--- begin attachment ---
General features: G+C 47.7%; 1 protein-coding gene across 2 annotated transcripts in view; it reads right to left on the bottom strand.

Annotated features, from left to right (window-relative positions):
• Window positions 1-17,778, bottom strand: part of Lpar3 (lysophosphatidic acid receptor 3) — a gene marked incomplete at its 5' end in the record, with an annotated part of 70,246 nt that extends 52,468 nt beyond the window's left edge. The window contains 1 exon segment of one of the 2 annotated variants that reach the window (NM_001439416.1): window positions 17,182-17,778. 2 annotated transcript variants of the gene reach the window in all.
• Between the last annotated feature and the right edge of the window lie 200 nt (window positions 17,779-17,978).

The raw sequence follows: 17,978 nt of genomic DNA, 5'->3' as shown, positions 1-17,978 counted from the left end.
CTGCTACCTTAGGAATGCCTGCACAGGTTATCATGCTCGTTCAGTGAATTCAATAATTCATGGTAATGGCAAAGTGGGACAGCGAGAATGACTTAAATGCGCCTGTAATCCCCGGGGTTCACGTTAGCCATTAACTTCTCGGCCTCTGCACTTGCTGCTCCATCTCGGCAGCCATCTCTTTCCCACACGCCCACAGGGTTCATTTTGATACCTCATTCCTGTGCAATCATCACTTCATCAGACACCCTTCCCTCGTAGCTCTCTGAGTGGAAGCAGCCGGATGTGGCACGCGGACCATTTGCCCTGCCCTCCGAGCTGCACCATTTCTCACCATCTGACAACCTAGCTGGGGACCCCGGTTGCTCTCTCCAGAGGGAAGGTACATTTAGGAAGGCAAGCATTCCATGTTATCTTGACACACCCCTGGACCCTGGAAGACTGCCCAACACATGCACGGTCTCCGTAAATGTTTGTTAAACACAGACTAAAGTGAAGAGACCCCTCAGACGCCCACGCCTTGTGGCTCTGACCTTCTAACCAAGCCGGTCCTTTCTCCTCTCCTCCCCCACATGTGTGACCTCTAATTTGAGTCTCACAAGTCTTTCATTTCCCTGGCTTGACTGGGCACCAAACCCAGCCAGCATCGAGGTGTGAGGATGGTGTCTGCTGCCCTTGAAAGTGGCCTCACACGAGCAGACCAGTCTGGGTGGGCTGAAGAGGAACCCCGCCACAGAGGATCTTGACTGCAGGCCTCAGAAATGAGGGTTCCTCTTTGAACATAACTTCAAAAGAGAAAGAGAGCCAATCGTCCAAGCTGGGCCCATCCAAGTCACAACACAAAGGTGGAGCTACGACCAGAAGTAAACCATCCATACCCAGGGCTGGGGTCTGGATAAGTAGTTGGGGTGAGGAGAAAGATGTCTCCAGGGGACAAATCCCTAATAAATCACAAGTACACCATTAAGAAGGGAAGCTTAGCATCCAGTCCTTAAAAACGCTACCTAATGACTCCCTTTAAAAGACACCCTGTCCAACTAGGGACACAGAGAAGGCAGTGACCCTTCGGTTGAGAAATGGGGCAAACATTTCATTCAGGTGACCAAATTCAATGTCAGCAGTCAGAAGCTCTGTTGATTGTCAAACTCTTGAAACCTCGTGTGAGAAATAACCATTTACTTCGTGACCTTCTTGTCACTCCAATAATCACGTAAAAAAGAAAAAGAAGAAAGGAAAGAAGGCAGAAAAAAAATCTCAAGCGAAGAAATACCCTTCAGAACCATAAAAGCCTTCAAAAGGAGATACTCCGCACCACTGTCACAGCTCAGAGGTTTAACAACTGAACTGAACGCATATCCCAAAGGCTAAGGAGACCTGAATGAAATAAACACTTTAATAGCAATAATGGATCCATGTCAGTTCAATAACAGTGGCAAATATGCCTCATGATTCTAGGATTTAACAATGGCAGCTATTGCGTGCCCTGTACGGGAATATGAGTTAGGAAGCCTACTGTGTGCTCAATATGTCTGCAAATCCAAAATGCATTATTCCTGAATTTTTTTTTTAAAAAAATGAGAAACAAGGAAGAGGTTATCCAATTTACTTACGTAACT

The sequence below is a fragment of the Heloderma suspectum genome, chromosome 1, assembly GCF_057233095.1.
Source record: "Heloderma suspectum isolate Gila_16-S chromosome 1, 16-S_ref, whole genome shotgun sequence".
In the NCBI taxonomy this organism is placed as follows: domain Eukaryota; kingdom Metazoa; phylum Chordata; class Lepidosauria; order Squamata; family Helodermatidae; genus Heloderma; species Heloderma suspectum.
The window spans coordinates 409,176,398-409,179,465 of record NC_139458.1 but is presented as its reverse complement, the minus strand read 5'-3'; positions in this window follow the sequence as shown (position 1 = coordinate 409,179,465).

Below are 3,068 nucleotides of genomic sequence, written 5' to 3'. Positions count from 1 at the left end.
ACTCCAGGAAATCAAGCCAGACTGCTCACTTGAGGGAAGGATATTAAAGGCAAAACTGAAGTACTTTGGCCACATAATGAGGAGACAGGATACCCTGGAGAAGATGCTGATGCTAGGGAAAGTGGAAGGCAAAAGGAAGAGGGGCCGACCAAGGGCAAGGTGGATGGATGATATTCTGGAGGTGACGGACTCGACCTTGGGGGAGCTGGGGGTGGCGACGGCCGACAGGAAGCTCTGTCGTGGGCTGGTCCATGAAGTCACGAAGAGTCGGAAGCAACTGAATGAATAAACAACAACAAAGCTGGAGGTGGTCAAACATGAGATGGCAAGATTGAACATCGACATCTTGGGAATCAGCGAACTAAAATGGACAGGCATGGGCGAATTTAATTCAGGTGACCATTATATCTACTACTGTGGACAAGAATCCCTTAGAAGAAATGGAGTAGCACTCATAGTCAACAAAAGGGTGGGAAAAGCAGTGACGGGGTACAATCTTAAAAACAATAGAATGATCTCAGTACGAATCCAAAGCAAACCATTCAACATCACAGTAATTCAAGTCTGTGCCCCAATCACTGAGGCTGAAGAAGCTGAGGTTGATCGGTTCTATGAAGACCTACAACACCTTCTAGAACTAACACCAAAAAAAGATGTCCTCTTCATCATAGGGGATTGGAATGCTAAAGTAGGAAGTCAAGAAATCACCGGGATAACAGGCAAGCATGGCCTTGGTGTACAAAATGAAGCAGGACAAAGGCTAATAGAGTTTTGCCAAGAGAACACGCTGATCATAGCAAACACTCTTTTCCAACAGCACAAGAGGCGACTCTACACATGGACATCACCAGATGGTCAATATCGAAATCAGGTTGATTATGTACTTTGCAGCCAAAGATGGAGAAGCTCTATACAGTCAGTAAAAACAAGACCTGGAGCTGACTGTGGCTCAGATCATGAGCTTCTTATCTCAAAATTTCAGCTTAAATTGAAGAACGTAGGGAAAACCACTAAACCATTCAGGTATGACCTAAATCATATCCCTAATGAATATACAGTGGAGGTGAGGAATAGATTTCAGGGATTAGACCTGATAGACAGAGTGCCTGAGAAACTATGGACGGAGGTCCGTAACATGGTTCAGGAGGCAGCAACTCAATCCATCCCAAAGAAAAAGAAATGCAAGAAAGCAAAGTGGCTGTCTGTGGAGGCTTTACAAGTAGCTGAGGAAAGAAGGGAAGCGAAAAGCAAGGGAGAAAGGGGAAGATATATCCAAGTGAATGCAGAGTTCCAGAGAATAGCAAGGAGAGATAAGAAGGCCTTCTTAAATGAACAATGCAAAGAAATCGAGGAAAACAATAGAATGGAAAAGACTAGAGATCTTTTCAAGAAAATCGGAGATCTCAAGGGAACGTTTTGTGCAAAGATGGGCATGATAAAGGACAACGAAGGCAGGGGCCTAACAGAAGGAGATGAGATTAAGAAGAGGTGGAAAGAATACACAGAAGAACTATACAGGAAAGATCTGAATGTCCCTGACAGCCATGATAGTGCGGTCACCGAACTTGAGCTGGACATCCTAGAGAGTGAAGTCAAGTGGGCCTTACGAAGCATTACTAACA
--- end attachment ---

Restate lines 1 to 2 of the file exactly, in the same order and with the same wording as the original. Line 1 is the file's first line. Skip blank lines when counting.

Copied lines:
General features: G+C 47.7%; 1 protein-coding gene across 2 annotated transcripts in view; it reads right to left on the bottom strand.

Annotated features, from left to right (window-relative positions):